The cost of living is high, finances are tight and Americans are cutting back their spending. In some cases, that means skipping mental-health treatment.
A third of Americans have canceled therapy sessions because of out-of-pocket costs and 39% reported that they have reduced the frequency of therapy sessions to save money, according to a new Cost of Therapy survey by Verywell Mind, a mental-health publication whose articles are reviewed by board-certified doctors and mental-health experts.
Some 31% of respondents reported that they had paused their mental-health treatments “to save money for other, larger expenses.”
Eight in 10 people said going to therapy was a good investment, but 40% of those surveyed reported that they needed financial support to attend therapy, the survey found.
Although most (71%) of those surveyed said insurance covered at least some of their mental-health costs, 62% said they still had to pay out-of-pocket expenses for treatment. The average out-of-pocket costs for treatment totaled $178 per month, the survey found.
The findings come as Americans’ mental health has deteriorated, especially among young people. President Joe Biden announced steps earlier this year to address the “unprecedented mental-health crisis among people of all ages,” noting that two out of five adults had reported symptoms of depression or anxiety.
Paying for mental-health treatment has become more difficult in part because the indirect costs related to therapy have increased, said Amy Morin, the editor-in-chief of Verywell Mind and a licensed clinical social worker.
“The gas money that it takes to drive to see the therapist, the money for babysitters has gone up,” Morin said. “So even though somebody might say, I have insurance that covers my session, and maybe I have a $20 copay, the cost to go to therapy can still be really expensive, and not to mention, people who have to miss work in order to go see their treatment provider.”
Inflation hit a 40-year high in May, with consumer prices increasing 8.6% since last year. Gas prices have risen in part because of the war in Ukraine, reaching a record-high national average of $5.03 per gallon on June 16; they edged down to $4.80 per gallon Wednesday. At the same time, childcare costs have been rising as a result of mass closures of daycare centers during the pandemic and a national labor shortage, just as many parents are preparing to go back to offices.
Americans are changing their spending habits as well as their lifestyles to adjust to the rising costs of living, including by changing their diets to include cheaper proteins such as beans to avoid spending money on meat.
Americans’ struggles to pay for mental-health care come at a time when they need treatment more than ever, said Rebecca Brendel, the president of the American Psychiatric Association.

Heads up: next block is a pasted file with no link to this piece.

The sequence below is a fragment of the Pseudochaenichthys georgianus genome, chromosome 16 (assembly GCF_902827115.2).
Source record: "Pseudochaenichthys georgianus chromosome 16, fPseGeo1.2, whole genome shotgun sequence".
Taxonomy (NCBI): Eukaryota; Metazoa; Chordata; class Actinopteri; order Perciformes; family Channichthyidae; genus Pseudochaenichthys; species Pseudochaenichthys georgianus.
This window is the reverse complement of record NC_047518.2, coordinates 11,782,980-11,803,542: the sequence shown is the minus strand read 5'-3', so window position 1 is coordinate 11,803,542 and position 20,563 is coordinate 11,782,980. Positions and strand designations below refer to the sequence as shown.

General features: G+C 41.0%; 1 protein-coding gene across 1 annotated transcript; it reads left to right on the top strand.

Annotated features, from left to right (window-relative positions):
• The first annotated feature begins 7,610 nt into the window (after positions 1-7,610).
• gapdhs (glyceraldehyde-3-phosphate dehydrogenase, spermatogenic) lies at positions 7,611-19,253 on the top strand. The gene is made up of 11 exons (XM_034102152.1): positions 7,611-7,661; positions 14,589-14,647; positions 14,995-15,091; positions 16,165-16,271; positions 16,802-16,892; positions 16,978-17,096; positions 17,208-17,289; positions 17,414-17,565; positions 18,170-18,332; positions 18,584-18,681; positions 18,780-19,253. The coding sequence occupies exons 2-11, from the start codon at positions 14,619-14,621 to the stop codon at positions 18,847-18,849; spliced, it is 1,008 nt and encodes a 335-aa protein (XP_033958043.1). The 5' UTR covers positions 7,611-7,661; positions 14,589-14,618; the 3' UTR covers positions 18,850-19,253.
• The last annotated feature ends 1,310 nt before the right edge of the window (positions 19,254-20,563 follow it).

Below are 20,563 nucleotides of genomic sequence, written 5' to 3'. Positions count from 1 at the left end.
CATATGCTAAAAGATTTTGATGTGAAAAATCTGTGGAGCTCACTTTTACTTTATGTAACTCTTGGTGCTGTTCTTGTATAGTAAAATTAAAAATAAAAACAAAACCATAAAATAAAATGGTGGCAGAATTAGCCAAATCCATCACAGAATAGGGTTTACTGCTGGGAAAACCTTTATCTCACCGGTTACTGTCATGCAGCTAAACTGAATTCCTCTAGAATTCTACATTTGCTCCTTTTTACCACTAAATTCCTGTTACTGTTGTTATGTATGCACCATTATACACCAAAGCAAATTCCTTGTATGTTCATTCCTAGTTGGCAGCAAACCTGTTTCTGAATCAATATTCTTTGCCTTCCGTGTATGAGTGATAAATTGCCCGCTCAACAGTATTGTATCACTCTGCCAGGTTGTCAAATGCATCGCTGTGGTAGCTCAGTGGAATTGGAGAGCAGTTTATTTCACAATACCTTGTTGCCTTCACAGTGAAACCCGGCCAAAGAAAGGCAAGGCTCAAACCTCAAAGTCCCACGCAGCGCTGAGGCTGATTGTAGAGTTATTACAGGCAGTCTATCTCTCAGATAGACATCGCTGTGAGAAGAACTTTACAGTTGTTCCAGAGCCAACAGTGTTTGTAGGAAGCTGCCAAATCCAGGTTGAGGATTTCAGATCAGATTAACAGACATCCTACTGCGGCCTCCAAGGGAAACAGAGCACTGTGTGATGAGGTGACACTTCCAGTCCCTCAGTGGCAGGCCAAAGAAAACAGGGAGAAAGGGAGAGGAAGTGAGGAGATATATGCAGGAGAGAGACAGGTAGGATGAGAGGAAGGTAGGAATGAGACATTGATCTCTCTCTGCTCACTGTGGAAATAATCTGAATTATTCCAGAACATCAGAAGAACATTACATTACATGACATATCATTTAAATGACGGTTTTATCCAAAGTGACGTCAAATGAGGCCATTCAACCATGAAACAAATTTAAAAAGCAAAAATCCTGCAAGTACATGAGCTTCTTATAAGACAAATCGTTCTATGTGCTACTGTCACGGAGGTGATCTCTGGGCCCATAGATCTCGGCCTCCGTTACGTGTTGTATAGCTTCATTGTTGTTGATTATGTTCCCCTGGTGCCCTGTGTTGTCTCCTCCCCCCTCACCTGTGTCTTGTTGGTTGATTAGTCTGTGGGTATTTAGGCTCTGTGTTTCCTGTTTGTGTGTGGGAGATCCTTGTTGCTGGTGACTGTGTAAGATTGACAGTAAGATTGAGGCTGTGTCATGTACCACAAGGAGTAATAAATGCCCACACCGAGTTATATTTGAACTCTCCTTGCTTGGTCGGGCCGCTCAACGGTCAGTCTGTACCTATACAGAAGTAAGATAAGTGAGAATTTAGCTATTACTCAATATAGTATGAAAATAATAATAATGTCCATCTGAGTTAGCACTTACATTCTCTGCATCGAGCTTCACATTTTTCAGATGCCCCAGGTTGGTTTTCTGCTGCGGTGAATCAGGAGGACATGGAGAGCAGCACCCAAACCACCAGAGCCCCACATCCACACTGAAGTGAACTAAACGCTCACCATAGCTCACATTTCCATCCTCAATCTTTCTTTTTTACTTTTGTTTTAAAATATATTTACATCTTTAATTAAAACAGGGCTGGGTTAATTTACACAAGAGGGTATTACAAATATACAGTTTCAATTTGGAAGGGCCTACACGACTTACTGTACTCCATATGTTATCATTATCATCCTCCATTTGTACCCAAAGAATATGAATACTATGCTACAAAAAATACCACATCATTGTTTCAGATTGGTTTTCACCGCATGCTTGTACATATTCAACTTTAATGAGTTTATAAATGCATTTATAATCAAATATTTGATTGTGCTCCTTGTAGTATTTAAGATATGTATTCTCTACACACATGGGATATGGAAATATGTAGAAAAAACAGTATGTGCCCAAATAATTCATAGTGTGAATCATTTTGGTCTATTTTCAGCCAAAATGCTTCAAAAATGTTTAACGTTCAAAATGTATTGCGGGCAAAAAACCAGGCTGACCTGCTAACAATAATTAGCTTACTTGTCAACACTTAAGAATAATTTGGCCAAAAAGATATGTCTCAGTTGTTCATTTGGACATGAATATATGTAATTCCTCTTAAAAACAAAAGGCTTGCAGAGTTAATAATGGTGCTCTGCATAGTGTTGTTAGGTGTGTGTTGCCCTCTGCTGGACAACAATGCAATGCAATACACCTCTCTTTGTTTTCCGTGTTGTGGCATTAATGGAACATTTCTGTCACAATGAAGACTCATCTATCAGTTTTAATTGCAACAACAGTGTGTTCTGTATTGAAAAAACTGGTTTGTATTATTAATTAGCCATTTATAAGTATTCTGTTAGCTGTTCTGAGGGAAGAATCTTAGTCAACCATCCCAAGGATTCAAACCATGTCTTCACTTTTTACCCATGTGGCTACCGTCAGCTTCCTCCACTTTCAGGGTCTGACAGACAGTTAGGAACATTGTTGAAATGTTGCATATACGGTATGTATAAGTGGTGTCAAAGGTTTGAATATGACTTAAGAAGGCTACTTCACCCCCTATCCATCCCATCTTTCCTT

“Americans are more worried about their mental health than they have been in quite some time, andthe numbers of Americans showing severe signs of mental-health crisis are higher,” Brendel said.
The country saw an unprecedented number of drug overdoses last year, with drug overdose deaths growing by almost 30%, according to the U.S. Centers for Disease Control and Prevention.
Americans are looking for mental-health treatment but often, they can’t find it, Brendel said, because there’s been a surge in need during the pandemic and COVID-19 disrupted many of the community resources people used previously.
Mental illnesses and substance use disorders affectedaround one-third of nonelderly Americans in 2020, or about 64.5 million people, according to a study by the nonprofit Kaiser Family Foundation. The issues were most prevalent among white people and teenagers. The report pointed out that lower rates of mental illness and substance-use disorders among people of color could be a result of underdiagnosis, likely due to racial bias and lack of access to care.
Although there has been a law for more than a decade requiring insurers to make mental-health care available at the same cost as all other medical treatments, insurers have struggled to comply with it, Brendel said.
“What we really need to be focused on is how we can make high-quality evidence-based, affordable and accessible mental-health care something that every American has access to,” Brendel said.
A spokesperson from the American Psychological Association, a national association of psychologists, said it encourages patients to work with their therapists to find strategies to make care affordable. Options include considering a shorter course of treatment or focusing on a subset of goals.
Online therapy sessions can be a good option for those who want to limit indirect costs such as paying for gas or babysitting, Morin said. Instead of driving toa therapist’s officeand potentially having to find a babysitter to care for their children when they are away, parents can do the therapy sessions in the living room on their computers, Morin said. Telehealth sessions are also usually cheaper than in-person ones, she said.
For those who have budget concerns or don’t know where to look for the best options, Morin said turning to one’s primary care physician is always a good place to start.
“Some doctor’s offices these days have clinical social workers right in the office,” Morin said. “They may refer you to somebody and if finances are tight and you’re not sure how to pay for it, they can help you with local community resources.” Doctors also might know of support groups that are free of charge or therapists that charge on a sliding scale, which can make mental-health treatment much more affordable.